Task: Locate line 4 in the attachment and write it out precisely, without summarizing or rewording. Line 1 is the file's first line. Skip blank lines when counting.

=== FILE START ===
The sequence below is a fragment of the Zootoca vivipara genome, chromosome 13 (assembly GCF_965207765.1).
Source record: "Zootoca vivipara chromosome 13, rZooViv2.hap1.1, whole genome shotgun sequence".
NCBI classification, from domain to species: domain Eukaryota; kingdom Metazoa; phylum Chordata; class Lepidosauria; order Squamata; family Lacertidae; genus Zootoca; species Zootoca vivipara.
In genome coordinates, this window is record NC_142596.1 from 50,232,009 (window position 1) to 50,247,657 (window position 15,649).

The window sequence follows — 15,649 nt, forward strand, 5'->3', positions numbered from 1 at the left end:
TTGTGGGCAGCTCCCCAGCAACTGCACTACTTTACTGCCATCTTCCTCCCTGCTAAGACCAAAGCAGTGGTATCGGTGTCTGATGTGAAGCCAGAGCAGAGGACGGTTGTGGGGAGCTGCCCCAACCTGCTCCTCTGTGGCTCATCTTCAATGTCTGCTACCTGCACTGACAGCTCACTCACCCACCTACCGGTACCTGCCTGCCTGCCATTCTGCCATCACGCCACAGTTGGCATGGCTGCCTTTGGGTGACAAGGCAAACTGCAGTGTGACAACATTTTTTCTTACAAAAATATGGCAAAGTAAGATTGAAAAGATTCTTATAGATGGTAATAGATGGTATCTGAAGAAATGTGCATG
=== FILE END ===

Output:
In genome coordinates, this window is record NC_142596.1 from 50,232,009 (window position 1) to 50,247,657 (window position 15,649).